Here, the district court did not exclude Ewy's testimony because of an evidentiary ruling or a discovery sanction. See Washington, 388 U.S. at 16-17; Taylor v. Illinois, --- U.S. ---- (56 U.S.L.W. 4118, Jan. 25, 1988). Rather, Knowles did not obtain the benefit of Ewy's testimony because she did not understand that the marshal was serving her with a subpoena. Govt. ER at 45. The government's attorney directed the marshal to serve this subpoena when he realized that Knowles sought to compel Ewy's presence at trial.
Although Knowles did object at trial to Ewy's absence, he did not move for a continuance. Nor did he make an offer of proof detailing the substance of Ewy's testimony. Knowles merely stated, "Well, my whole defense, your Honor, is that Mr. Holmes and Mrs. Ping and Mrs. [Ewy] are the ones that set up this scam." TT, May 21, 1985, 8:30 am volume, at 114-15. Without more, this statement does not provide a plausible showing of how Ewy's testimony would have been both material and favorable to Knowles' defense.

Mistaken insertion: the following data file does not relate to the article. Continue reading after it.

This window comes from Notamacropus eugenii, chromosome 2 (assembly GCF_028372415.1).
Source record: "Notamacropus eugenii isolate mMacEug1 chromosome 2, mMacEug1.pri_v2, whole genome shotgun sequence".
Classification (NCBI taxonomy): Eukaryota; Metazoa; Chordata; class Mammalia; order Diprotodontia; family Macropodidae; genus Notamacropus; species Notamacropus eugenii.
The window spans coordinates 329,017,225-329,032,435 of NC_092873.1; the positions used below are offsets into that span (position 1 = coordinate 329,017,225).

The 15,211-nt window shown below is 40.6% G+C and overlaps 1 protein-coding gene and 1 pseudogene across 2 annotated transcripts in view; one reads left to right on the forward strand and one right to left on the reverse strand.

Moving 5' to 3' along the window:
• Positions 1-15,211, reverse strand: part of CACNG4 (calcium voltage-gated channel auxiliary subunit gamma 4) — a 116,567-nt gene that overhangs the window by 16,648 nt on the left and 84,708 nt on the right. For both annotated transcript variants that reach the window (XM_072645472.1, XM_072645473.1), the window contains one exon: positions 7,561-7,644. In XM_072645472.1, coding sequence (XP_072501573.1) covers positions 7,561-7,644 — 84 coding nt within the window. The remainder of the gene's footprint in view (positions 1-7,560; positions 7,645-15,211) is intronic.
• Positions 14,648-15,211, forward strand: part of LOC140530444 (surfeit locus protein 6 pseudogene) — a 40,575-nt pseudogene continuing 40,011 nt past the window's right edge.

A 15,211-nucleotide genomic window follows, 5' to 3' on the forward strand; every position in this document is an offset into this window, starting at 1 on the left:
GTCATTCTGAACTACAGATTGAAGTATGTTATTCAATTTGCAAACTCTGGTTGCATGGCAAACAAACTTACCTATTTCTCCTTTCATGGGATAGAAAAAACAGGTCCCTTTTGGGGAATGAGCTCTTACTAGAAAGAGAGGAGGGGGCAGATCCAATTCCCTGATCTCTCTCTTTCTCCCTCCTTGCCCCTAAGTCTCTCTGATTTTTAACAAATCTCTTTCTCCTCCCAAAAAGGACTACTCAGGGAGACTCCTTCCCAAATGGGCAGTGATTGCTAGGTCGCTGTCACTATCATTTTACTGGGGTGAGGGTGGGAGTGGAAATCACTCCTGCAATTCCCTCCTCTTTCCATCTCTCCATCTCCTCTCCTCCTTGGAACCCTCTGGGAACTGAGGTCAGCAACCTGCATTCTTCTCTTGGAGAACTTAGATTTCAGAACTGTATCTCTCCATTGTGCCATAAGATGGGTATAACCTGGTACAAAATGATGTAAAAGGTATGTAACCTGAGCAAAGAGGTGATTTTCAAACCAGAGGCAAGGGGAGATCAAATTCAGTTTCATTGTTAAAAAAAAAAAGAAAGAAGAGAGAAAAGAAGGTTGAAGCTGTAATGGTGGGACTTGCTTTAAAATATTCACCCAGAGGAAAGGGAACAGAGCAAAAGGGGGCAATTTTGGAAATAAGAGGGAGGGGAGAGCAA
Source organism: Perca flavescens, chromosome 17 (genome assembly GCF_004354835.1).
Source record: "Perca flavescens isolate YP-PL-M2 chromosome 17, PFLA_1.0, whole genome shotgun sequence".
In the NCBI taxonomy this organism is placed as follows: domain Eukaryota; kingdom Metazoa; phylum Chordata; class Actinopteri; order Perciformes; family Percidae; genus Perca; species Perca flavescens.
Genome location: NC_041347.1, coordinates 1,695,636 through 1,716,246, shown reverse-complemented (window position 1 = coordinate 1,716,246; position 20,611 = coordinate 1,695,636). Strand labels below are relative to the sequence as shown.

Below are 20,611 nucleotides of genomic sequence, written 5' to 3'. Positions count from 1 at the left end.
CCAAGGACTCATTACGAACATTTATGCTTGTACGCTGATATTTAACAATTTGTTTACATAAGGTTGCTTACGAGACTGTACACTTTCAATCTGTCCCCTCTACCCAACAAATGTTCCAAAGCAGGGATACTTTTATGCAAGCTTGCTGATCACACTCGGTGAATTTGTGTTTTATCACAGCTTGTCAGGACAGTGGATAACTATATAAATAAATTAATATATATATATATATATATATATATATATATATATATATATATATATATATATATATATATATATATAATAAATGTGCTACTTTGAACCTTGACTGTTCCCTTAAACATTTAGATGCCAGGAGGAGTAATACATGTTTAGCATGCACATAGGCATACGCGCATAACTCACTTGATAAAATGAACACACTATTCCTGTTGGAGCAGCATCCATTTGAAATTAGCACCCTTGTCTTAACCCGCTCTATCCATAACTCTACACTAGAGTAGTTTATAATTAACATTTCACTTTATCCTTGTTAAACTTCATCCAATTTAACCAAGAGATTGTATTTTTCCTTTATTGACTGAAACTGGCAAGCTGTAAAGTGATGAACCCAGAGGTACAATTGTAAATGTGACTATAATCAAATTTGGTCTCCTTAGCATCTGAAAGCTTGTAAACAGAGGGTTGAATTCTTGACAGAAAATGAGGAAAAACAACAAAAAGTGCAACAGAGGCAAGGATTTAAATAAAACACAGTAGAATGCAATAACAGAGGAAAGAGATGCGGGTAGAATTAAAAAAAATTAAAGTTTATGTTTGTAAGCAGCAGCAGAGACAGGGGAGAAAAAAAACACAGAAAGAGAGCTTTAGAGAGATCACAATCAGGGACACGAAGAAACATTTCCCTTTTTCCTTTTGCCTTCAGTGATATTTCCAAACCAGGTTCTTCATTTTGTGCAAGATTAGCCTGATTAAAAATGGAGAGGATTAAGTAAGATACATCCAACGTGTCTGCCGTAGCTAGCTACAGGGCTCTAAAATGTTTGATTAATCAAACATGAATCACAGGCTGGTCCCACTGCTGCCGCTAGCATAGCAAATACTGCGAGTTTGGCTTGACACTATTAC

The evidence at trial demonstrated only that Ewy acted as a real estate agent for Larry Holmes, the buyer of the Rittoff property. At no time did Knowles present any evidence indicating that Ewy was involved in the Rittoff fraudulent land scheme. Furthermore, Knowles did not raise or develop this theory of defense during his cross-examination of Holmes. We therefore conclude that Ewy's absence did not deprive Knowles of "testimony [that] would have been relevant and material, and ... vital to the defense." Washington, 388 U.S. at 16 (emphasis added); see Valenzuela-Bernal, 458 U.S. at 867.
We have carefully considered each of the additional subarguments presented by Knowles in his brief, and conclude that they are without merit.
We will affirm the district court's judgment of conviction.